11 Things No One Tells You About Being A Social Work Major
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11 Things No One Tells You About Being A Social Work Major

Get ready to eat, sleep, and breathe the Code of Ethics.

11 Things No One Tells You About Being A Social Work Major
Katie Bogle

Like many other naive college students, I did not know what I was wanting to do with the rest of life when I began as a freshman. I toyed with the idea of being a psychology major, then an education major, and ended up as a social work major.

Once I settled in the pre-social work program, I could tell it was the right fit for me, but I did not really know what I was getting myself into. I will be graduating in December and I'm still not quite sure what I am doing with my life. What I do know is that I am in one of the greatest programs my school has to offer. There are some things that my advisor and older classmates did not tell me, but I would have liked to know when I entered the program.

1. You will find that most of your classmates share similar personality traits.

Social workers tend to be outgoing, organized, emotional, and sometimes downright crazy. Because of this, come of the students in your cohort will become your greatest friends. They will understand and be open to hearing your viewpoints and opinions on social problems and personal dilemmas. You will begin to want your classmates' opinions about everything!

2. The thoughts you had about the world will be challenged in more ways than you thought possible.

Not everything in your sophomore history textbook was completely accurate information. In many cases, the information in textbooks and media is one-sided. Only a small part of the presented information is what happened.

3. There are not many exams.

Get ready to write! Most assessments are in the form of a paper (in APA!!!) or a presentation. Almost everything is research based so get familiar with databases that search for scholarly journals and articles. Don’t be afraid to go to the library, either. While there are great journals online, some of the best information still comes from a handy dandy book in the nonfiction section.

4. Group work will make up a majority of your classes.

Research presentations and service projects are almost always done in pairs or groups. Just like all group work, this can be a blessing and this can be a curse. You are most likely to enjoy your project more if you are able to choose your groups, but not getting to choose isn't the end of the world. Maybe you will find a new friend in your unchosen group member.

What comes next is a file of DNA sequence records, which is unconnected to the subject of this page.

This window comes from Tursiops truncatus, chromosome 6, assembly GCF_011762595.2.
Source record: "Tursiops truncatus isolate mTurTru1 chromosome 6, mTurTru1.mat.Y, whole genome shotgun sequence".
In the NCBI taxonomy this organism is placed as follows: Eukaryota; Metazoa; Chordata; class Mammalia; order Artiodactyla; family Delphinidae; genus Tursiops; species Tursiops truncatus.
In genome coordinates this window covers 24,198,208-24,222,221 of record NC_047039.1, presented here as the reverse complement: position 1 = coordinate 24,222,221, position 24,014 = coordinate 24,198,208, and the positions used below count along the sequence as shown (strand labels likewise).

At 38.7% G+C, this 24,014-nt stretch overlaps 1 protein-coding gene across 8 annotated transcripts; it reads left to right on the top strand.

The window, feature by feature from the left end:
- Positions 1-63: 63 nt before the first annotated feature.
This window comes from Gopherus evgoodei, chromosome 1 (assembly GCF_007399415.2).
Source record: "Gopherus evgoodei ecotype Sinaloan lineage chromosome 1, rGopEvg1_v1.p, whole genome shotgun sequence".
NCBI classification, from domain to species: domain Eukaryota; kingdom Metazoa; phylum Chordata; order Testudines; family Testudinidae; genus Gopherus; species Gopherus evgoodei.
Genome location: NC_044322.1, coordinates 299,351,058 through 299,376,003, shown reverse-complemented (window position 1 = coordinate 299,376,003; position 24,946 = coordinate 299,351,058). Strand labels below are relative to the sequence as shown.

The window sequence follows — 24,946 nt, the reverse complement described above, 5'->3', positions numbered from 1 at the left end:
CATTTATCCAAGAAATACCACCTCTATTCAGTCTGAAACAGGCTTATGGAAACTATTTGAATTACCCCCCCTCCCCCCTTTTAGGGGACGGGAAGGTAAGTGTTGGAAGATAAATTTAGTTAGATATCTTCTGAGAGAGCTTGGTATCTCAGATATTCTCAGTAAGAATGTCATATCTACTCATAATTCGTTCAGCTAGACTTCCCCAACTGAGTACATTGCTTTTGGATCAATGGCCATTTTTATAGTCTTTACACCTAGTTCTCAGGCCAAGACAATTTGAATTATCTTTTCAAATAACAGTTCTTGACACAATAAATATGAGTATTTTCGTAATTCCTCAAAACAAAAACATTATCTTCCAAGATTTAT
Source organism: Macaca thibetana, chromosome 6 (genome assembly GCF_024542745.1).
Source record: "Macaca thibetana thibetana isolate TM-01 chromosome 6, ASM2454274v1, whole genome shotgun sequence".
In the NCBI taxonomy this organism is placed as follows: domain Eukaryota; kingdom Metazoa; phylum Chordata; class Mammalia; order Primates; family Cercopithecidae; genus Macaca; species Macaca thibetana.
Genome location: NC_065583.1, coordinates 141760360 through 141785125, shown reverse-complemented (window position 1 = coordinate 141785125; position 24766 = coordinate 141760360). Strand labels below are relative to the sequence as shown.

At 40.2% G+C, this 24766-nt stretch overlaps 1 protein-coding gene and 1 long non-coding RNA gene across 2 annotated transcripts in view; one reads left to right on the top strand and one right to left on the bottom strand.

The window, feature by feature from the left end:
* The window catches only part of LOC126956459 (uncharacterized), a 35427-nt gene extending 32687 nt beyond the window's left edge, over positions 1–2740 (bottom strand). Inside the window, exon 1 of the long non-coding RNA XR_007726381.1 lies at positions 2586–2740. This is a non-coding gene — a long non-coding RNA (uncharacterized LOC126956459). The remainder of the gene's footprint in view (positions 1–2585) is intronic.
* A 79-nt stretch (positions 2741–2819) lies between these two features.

5. You will start thinking with your “social work brain” while not in class.

And your non-social work friends won’t understand your viewpoints.You will view most situations that come up with an open mind and may even begin to assess what is going on and apply it to theories you have learned in class. This is not a bad thing! This means you are passionate about your field and are understanding what your classes are about. Later in life, you will lean to differentiate your work life and your home life so that your work does not follow you everywhere.

6. No matter how many times you tell your friends and family that social work isn’t all about taking kids from their parents, this is what they will think.

No matter how many times you explain to the people close to you what a social worker does, they will have the pop culture stereotype in their mind. (I’m hopeful that this will change once I have my degree and am working in the field.)

7. The social work degree is very versatile.

Yes, you can work for Child Protective Service and remove kids from unsafe homes, and yes, you can work in a foster placement program of these children. These are only a few of the many things you can do with your social work degree. You can work with kids, young adults, or the elderly. You can be a caseworker, therapist, or probation officer.

8. Most BSW jobs are casework based.

Most, but not all, jobs for bachelor’s level social work graduates are casework oriented. This does not mean these jobs are meaningless. Caseworkers are in important part of the social work field. Some tasks caseworkers complete are conducting initial intakes for information and helping clients find resources that fit their needs

9. You won’t always feel comfortable.

Social work classes tackle the tough subjects. Talking about subjects like pedophilia, suicide, and the sexually active elderly won’t always be fun and easy, but it is necessary. When you get out of your comfort zone, you may discover you have a passion for one of these tough areas.

10. You may cry.

You may cry when you watch a documentary in class on poverty. You may cry when you discuss the prevalence of child sexual assault.

Crying is a side effect of passion. You cry when these things happen because you are passionate about what you are/aren’t doing, what needs to be brought to the world’s attention, and what laws need to be changed.

11. You will have a blast.

College will be some of the best years of your life. This is not only a cliche saying, but true. The fun comes once you find belonging in your major. While sitting in my very first social work class, I realized that social work is where I belonged. I felt at home. I have been at home in the bachelor’s of social work program for almost three years and have had fun the entire time.

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This article has not been reviewed by Odyssey HQ and solely reflects the ideas and opinions of the creator.
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